We’re all from Africa, people. Get your fucking act together and don’t forget any of it.

10 Years, 10 Days: “You gotta promise me, you gotta fuckin’ dance.”

Everyone’s noticed that My Chem quite enjoy playing live shows, and that people quite enjoy going to them. Having seen them twice, on their first show back in London last October and at Wembley Area in February – read the reviews/blogs here and here – I can tell you that there’s a reason for the excitement.

In short, they are brilliant. I realise I’m biased, and haven’t been to that many rock shows – but it’s not hard to understand the fuss.

Before that song had ended, we knew the words. We hadn’t stopped dancing. And every time I hear it, I smile.

When people tell me they aren’t really familiar with My Chem, I want to send them a playlist of live songs. I always think, “Choose what you want to listen to that’s been recorded in a studio, but to get the essence of the band, you need to hear this.” Then I think of Mama,  Prison and DESTROYA. They’re all completely different songs, but they’re all really good examples of the way MCR work live. Heard those songs and still need convincing? Look no further than this handy Why You Should See My Chemical Romance Live list:

Gerard’s sass. Everyone’s fifth favourite member of the band (or is that Mikey’s knees? I forget). If you know someone who’s in danger of becoming a homophobe, take them to a show. Whether they liked guys before seeing it or not, they will after. Reason being, Gerard. He can make the crowd do what he wants them to, when he wants them to, before they realise they might not want to do it. Good thing he’s a nice bloke. To the few people who bitch about his vocals live: you do what he does, then complain.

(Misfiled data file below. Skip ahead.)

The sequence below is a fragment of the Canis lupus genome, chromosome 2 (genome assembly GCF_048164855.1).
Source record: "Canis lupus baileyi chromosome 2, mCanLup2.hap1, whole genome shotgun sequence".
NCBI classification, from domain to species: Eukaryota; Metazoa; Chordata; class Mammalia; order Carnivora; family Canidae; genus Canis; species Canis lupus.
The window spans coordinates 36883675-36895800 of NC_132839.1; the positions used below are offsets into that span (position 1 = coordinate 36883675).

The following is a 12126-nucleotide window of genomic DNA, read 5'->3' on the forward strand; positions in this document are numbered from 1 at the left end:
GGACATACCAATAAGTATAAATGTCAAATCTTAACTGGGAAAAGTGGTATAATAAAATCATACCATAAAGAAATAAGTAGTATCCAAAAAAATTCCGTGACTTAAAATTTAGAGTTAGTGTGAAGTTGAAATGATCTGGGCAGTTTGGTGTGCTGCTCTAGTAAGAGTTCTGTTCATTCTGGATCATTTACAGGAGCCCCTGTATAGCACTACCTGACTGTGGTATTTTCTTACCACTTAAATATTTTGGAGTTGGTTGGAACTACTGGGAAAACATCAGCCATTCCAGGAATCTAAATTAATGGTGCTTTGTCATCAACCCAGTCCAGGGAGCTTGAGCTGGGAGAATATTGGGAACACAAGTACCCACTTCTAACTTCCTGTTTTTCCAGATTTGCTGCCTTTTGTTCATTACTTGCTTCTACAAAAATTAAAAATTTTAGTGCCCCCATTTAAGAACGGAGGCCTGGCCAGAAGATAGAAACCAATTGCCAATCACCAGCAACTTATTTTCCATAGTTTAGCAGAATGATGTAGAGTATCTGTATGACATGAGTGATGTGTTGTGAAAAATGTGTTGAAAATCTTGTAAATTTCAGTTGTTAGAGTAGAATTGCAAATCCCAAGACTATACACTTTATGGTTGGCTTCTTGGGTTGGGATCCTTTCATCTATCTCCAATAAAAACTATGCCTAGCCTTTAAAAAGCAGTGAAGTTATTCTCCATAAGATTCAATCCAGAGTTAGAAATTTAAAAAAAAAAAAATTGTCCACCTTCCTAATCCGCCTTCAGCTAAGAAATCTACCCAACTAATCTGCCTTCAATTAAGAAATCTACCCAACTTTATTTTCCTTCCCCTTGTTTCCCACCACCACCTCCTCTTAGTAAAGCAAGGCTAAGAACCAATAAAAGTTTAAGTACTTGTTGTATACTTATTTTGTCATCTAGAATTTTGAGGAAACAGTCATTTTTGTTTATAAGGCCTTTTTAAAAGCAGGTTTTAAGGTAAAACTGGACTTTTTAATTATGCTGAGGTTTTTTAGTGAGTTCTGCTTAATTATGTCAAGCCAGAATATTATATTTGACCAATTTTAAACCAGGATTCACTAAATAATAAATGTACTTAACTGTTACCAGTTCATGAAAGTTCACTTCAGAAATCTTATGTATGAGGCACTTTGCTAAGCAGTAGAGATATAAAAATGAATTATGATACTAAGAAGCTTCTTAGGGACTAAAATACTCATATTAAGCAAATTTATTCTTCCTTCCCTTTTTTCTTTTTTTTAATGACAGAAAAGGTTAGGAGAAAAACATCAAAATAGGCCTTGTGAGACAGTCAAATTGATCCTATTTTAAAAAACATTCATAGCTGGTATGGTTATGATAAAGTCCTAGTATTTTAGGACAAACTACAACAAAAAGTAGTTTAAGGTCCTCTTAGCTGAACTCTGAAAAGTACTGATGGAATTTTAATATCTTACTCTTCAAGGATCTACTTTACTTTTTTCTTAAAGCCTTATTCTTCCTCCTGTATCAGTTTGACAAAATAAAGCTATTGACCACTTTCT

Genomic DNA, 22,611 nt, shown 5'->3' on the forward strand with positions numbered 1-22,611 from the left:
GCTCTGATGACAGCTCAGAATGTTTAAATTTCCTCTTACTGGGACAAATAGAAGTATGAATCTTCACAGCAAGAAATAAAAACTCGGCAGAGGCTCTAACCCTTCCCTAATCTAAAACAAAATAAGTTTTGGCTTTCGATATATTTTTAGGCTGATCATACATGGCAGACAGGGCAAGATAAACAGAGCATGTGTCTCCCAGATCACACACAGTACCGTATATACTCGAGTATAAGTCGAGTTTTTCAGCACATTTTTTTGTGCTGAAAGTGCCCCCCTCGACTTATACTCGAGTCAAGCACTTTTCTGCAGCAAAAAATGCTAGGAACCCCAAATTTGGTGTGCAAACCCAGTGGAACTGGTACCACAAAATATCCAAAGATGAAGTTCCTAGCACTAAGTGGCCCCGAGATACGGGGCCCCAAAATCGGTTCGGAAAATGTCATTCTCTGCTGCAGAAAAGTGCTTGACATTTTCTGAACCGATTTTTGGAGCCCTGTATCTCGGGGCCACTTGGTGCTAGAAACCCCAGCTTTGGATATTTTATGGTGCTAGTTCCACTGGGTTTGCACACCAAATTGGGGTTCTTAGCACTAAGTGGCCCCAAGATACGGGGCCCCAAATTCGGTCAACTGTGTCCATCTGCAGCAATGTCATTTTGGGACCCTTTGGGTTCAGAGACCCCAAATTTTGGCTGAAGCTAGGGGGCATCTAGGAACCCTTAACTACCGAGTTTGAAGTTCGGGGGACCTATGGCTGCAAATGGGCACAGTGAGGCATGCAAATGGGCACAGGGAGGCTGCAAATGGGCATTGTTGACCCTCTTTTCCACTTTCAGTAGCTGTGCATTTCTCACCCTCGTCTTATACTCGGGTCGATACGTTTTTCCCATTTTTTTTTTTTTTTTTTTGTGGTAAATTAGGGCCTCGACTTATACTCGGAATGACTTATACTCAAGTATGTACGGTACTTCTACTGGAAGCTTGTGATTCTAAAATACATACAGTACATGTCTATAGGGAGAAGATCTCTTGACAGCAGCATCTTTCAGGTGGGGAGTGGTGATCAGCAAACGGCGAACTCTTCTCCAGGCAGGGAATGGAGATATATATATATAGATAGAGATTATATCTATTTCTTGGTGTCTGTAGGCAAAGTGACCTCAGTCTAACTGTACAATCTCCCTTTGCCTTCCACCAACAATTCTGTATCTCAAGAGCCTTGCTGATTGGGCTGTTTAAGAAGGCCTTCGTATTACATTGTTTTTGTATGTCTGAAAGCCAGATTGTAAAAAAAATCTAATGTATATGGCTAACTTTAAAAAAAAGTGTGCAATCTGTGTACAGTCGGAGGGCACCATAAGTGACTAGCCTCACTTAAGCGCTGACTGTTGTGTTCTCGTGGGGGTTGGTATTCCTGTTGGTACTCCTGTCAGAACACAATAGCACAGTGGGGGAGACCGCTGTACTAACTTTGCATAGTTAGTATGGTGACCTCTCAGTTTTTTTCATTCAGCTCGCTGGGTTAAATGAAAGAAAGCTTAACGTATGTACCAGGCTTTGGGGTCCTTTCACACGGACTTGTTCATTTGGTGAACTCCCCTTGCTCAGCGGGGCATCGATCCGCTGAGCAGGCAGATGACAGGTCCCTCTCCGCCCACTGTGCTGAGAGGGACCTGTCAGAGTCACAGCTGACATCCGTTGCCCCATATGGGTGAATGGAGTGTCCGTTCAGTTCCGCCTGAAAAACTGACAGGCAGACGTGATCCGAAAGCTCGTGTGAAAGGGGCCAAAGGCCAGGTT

Frank’s insane. He was voted fifth greatest rockstar in the world by Kerrang! this year, because he’s “My Chemical Romance’s heart. He’s the guts.” Each member quite obviously gives his all, but I know where the writers were coming from for once: it doesn’t matter how big the show is, Frank will be on fire. He’s fallen into the drums, tackled Gerard and given him serious injuries and pushed Mikey over. And yet…

Ray Toro is totally epic, yeah. In the seats I’ve been in at shows, I’ve never had that great a view of Ray – mostly it’s just a flash of fro here and there. But when I have been able to see him, he’s been playing. All the time. In every review I’ve read, everyone’s said the same thing. It doesn’t matter what stupid thing Gerard and Frank are doing, or who’s climbing up onstage, or whether he’s got two working feet or not; Ray plays guitar like his life depends on it. Maybe it does, I don’t know… He does have ‘SL’ tattooed on his arm, for ‘stage left’, his position… Perhaps he made a deal with the devil: “I will put up with being the dude the fangirls ignore if you let me play all the time.” Sounds like a pretty sweet agreement to me.

Mikey’s a cool, awesome (in the old meaning of the word) presence. He doesn’t always get the mic, but when he does, he discusses Darth Vader. Sometimes he falls over, and sometimes it’s during a performance of Cemetery Drive. He played with glasses on every night for years, when there’s a reason most people opt not to. Most importantly: his bass looks like Edward Cullen got a makeover.

If you’re still unsure about how fun My Chem are to watch live, how much blood and sweat goes into playing, book tickets to see them next time they’re in town. The worst that can happen is that you’ll come out with ringing ears and a question mark over your sexuality…